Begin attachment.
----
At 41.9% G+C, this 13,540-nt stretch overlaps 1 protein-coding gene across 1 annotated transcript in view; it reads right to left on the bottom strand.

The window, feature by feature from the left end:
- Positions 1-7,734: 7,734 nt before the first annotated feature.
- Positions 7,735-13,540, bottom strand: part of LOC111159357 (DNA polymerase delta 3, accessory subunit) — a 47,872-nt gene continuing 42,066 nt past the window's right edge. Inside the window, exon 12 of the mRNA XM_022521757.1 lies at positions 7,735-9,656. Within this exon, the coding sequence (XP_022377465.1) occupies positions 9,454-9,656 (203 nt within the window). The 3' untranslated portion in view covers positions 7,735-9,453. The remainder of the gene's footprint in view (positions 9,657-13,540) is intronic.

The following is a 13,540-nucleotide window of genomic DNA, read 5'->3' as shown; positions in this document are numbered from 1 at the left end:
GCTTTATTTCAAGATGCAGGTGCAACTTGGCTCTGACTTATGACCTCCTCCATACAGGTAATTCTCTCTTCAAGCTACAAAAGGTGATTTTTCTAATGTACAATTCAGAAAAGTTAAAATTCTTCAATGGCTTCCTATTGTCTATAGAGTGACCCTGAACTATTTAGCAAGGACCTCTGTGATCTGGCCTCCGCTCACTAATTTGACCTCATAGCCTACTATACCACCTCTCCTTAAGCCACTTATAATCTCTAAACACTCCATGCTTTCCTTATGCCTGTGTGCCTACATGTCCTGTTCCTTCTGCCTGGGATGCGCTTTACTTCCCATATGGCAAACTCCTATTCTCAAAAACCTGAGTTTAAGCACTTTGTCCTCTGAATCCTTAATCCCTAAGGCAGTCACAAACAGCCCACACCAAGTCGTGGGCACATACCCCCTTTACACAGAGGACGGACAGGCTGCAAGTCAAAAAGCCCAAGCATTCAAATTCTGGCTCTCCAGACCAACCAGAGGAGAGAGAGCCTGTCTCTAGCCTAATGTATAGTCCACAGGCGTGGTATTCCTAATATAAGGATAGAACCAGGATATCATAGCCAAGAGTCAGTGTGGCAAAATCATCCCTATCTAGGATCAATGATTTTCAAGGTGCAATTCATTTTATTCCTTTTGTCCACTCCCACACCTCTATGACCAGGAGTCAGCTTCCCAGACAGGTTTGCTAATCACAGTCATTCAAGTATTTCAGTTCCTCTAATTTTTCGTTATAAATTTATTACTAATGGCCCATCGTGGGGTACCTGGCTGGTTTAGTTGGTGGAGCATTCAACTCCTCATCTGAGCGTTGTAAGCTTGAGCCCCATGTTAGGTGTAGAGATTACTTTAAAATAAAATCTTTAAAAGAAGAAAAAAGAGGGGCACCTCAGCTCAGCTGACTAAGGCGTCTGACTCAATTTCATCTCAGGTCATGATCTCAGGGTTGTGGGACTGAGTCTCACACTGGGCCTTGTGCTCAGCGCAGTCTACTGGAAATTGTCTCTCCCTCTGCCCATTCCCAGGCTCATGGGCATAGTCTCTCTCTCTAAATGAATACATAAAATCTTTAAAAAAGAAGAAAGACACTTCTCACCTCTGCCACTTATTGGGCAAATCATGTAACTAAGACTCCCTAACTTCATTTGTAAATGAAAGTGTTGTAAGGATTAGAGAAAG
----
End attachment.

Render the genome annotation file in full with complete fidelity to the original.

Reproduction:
At 41.9% G+C, this 13,540-nt stretch overlaps 1 protein-coding gene across 1 annotated transcript in view; it reads right to left on the bottom strand.

The window, feature by feature from the left end:
- Positions 1-7,734: 7,734 nt before the first annotated feature.
- Positions 7,735-13,540, bottom strand: part of LOC111159357 (DNA polymerase delta 3, accessory subunit) — a 47,872-nt gene continuing 42,066 nt past the window's right edge. Inside the window, exon 12 of the mRNA XM_022521757.1 lies at positions 7,735-9,656. Within this exon, the coding sequence (XP_022377465.1) occupies positions 9,454-9,656 (203 nt within the window). The 3' untranslated portion in view covers positions 7,735-9,453. The remainder of the gene's footprint in view (positions 9,657-13,540) is intronic.

The following is a 13,540-nucleotide window of genomic DNA, read 5'->3' as shown; positions in this document are numbered from 1 at the left end:
GCTTTATTTCAAGATGCAGGTGCAACTTGGCTCTGACTTATGACCTCCTCCATACAGGTAATTCTCTCTTCAAGCTACAAAAGGTGATTTTTCTAATGTACAATTCAGAAAAGTTAAAATTCTTCAATGGCTTCCTATTGTCTATAGAGTGACCCTGAACTATTTAGCAAGGACCTCTGTGATCTGGCCTCCGCTCACTAATTTGACCTCATAGCCTACTATACCACCTCTCCTTAAGCCACTTATAATCTCTAAACACTCCATGCTTTCCTTATGCCTGTGTGCCTACATGTCCTGTTCCTTCTGCCTGGGATGCGCTTTACTTCCCATATGGCAAACTCCTATTCTCAAAAACCTGAGTTTAAGCACTTTGTCCTCTGAATCCTTAATCCCTAAGGCAGTCACAAACAGCCCACACCAAGTCGTGGGCACATACCCCCTTTACACAGAGGACGGACAGGCTGCAAGTCAAAAAGCCCAAGCATTCAAATTCTGGCTCTCCAGACCAACCAGAGGAGAGAGAGCCTGTCTCTAGCCTAATGTATAGTCCACAGGCGTGGTATTCCTAATATAAGGATAGAACCAGGATATCATAGCCAAGAGTCAGTGTGGCAAAATCATCCCTATCTAGGATCAATGATTTTCAAGGTGCAATTCATTTTATTCCTTTTGTCCACTCCCACACCTCTATGACCAGGAGTCAGCTTCCCAGACAGGTTTGCTAATCACAGTCATTCAAGTATTTCAGTTCCTCTAATTTTTCGTTATAAATTTATTACTAATGGCCCATCGTGGGGTACCTGGCTGGTTTAGTTGGTGGAGCATTCAACTCCTCATCTGAGCGTTGTAAGCTTGAGCCCCATGTTAGGTGTAGAGATTACTTTAAAATAAAATCTTTAAAAGAAGAAAAAAGAGGGGCACCTCAGCTCAGCTGACTAAGGCGTCTGACTCAATTTCATCTCAGGTCATGATCTCAGGGTTGTGGGACTGAGTCTCACACTGGGCCTTGTGCTCAGCGCAGTCTACTGGAAATTGTCTCTCCCTCTGCCCATTCCCAGGCTCATGGGCATAGTCTCTCTCTCTAAATGAATACATAAAATCTTTAAAAAAGAAGAAAGACACTTCTCACCTCTGCCACTTATTGGGCAAATCATGTAACTAAGACTCCCTAACTTCATTTGTAAATGAAAGTGTTGTAAGGATTAGAGAAAG